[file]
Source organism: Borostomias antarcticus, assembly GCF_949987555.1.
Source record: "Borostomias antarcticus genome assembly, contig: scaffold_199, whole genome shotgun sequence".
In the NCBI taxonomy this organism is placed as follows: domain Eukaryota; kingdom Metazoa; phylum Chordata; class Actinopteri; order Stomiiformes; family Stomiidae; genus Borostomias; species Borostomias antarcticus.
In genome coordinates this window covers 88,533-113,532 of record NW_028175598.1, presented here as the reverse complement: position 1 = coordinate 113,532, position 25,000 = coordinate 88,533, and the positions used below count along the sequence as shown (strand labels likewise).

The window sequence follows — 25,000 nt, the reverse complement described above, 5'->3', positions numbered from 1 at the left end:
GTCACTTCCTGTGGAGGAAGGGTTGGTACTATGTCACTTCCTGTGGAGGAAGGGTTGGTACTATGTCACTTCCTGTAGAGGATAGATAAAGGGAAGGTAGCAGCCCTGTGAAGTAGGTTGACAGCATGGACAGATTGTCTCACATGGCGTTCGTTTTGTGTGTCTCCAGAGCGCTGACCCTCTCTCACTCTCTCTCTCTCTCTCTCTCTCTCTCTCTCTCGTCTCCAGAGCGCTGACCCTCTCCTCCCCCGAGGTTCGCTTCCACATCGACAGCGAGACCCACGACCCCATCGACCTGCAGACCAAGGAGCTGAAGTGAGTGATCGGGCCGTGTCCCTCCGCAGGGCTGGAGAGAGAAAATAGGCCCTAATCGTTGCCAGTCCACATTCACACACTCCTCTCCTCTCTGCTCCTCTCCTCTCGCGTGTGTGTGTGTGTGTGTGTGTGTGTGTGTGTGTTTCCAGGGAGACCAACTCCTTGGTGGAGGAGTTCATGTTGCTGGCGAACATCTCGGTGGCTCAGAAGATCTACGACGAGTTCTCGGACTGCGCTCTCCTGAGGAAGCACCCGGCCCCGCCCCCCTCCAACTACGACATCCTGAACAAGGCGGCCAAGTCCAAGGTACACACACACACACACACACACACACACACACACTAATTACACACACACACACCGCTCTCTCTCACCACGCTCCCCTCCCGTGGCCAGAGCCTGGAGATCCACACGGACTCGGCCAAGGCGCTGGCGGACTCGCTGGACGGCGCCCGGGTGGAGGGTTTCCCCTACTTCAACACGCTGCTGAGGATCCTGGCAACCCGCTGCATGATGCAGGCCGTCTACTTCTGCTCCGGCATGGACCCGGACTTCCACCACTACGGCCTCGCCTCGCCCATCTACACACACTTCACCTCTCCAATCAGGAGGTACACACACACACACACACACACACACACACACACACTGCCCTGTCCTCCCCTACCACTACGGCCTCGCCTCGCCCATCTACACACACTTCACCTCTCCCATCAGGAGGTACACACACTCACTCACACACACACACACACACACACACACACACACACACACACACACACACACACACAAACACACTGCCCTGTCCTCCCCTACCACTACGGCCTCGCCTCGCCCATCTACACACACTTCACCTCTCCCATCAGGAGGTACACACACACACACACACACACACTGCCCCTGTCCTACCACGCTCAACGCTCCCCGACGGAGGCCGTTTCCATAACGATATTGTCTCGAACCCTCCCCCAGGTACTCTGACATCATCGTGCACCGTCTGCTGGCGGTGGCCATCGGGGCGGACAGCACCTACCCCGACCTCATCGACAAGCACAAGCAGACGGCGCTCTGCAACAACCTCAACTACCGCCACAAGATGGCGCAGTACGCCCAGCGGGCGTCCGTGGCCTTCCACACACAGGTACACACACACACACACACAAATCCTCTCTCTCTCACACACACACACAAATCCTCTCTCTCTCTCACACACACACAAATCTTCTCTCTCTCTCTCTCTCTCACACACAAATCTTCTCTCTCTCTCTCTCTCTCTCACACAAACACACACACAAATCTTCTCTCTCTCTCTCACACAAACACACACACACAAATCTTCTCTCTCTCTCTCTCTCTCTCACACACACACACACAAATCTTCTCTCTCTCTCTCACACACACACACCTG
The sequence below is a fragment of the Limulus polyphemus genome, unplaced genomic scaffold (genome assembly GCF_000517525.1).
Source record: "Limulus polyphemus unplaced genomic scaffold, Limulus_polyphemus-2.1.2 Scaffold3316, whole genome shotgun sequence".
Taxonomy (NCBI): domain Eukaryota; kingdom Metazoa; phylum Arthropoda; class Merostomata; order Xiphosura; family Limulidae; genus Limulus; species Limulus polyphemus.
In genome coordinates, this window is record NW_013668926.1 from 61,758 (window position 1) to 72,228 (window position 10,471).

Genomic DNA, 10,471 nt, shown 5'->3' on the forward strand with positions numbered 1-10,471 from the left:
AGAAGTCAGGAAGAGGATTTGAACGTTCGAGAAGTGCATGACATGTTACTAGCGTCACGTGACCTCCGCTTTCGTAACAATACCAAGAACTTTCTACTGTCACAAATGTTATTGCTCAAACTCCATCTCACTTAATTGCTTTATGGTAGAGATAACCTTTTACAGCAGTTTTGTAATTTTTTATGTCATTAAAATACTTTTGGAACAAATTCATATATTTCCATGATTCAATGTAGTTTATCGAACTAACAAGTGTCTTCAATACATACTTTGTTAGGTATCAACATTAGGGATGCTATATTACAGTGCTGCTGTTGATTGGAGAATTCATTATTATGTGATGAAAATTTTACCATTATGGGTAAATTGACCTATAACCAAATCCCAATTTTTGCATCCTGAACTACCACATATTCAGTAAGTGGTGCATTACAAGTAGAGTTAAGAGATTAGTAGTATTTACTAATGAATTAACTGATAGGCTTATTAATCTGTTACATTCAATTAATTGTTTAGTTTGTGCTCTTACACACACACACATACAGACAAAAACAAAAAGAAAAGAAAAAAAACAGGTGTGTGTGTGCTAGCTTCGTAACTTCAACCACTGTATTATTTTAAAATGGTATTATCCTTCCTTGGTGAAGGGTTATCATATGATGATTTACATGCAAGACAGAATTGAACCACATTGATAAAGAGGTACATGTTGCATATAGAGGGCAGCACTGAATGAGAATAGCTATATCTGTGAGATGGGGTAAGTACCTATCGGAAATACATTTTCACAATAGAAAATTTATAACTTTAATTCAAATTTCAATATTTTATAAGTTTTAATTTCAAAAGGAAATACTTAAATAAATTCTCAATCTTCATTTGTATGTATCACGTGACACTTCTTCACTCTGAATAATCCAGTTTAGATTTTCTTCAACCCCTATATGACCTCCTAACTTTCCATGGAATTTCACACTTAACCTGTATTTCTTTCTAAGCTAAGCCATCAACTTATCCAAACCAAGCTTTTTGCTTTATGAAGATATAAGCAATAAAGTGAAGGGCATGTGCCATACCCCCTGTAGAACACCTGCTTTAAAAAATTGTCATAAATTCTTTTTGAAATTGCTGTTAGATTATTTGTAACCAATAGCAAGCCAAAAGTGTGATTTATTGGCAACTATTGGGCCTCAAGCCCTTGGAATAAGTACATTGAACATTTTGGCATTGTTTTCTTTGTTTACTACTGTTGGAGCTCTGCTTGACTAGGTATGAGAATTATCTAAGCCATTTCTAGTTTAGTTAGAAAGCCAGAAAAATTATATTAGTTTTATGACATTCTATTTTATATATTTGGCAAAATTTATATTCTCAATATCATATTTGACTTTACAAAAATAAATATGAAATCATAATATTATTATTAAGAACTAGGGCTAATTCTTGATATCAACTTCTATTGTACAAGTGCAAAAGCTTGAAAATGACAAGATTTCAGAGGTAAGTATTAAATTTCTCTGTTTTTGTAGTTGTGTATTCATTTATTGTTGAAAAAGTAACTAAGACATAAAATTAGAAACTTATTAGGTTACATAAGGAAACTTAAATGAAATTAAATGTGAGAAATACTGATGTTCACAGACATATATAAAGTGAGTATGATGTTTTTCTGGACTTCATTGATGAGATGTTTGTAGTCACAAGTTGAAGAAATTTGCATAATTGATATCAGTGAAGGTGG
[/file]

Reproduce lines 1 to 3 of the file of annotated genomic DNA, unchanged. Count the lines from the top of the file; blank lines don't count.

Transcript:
Source organism: Borostomias antarcticus, assembly GCF_949987555.1.
Source record: "Borostomias antarcticus genome assembly, contig: scaffold_199, whole genome shotgun sequence".
In the NCBI taxonomy this organism is placed as follows: domain Eukaryota; kingdom Metazoa; phylum Chordata; class Actinopteri; order Stomiiformes; family Stomiidae; genus Borostomias; species Borostomias antarcticus.